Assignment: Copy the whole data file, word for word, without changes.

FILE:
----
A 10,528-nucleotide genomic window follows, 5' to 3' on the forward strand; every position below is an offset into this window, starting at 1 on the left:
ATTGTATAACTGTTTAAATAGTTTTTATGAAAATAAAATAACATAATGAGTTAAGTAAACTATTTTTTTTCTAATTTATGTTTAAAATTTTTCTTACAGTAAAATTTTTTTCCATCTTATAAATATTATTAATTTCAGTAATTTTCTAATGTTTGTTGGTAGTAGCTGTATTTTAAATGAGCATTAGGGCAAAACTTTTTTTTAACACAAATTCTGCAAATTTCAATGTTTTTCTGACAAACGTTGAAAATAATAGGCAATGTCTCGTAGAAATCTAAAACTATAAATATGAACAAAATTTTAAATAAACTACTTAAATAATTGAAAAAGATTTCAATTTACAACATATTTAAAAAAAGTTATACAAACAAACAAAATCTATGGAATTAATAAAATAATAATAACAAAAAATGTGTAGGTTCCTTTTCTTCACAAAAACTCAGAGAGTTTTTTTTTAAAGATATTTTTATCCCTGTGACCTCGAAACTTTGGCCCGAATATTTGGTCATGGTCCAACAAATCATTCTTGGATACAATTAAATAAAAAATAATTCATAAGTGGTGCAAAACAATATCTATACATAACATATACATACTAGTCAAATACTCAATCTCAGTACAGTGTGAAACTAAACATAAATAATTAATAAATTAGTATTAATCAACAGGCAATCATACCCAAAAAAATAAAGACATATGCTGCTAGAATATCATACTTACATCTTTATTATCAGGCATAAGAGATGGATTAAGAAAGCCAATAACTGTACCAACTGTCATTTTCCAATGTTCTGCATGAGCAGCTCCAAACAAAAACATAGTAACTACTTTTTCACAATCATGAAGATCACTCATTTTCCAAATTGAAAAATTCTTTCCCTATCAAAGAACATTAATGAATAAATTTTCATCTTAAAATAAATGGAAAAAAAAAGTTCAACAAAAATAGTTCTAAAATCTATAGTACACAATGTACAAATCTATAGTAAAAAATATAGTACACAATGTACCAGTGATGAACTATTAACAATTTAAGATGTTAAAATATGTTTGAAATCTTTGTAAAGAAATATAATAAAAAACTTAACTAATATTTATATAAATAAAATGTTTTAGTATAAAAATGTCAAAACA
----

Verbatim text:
A 10,528-nucleotide genomic window follows, 5' to 3' on the forward strand; every position below is an offset into this window, starting at 1 on the left:
ATTGTATAACTGTTTAAATAGTTTTTATGAAAATAAAATAACATAATGAGTTAAGTAAACTATTTTTTTTCTAATTTATGTTTAAAATTTTTCTTACAGTAAAATTTTTTTCCATCTTATAAATATTATTAATTTCAGTAATTTTCTAATGTTTGTTGGTAGTAGCTGTATTTTAAATGAGCATTAGGGCAAAACTTTTTTTTAACACAAATTCTGCAAATTTCAATGTTTTTCTGACAAACGTTGAAAATAATAGGCAATGTCTCGTAGAAATCTAAAACTATAAATATGAACAAAATTTTAAATAAACTACTTAAATAATTGAAAAAGATTTCAATTTACAACATATTTAAAAAAAGTTATACAAACAAACAAAATCTATGGAATTAATAAAATAATAATAACAAAAAATGTGTAGGTTCCTTTTCTTCACAAAAACTCAGAGAGTTTTTTTTTAAAGATATTTTTATCCCTGTGACCTCGAAACTTTGGCCCGAATATTTGGTCATGGTCCAACAAATCATTCTTGGATACAATTAAATAAAAAATAATTCATAAGTGGTGCAAAACAATATCTATACATAACATATACATACTAGTCAAATACTCAATCTCAGTACAGTGTGAAACTAAACATAAATAATTAATAAATTAGTATTAATCAACAGGCAATCATACCCAAAAAAATAAAGACATATGCTGCTAGAATATCATACTTACATCTTTATTATCAGGCATAAGAGATGGATTAAGAAAGCCAATAACTGTACCAACTGTCATTTTCCAATGTTCTGCATGAGCAGCTCCAAACAAAAACATAGTAACTACTTTTTCACAATCATGAAGATCACTCATTTTCCAAATTGAAAAATTCTTTCCCTATCAAAGAACATTAATGAATAAATTTTCATCTTAAAATAAATGGAAAAAAAAAGTTCAACAAAAATAGTTCTAAAATCTATAGTACACAATGTACAAATCTATAGTAAAAAATATAGTACACAATGTACCAGTGATGAACTATTAACAATTTAAGATGTTAAAATATGTTTGAAATCTTTGTAAAGAAATATAATAAAAAACTTAACTAATATTTATATAAATAAAATGTTTTAGTATAAAAATGTCAAAACA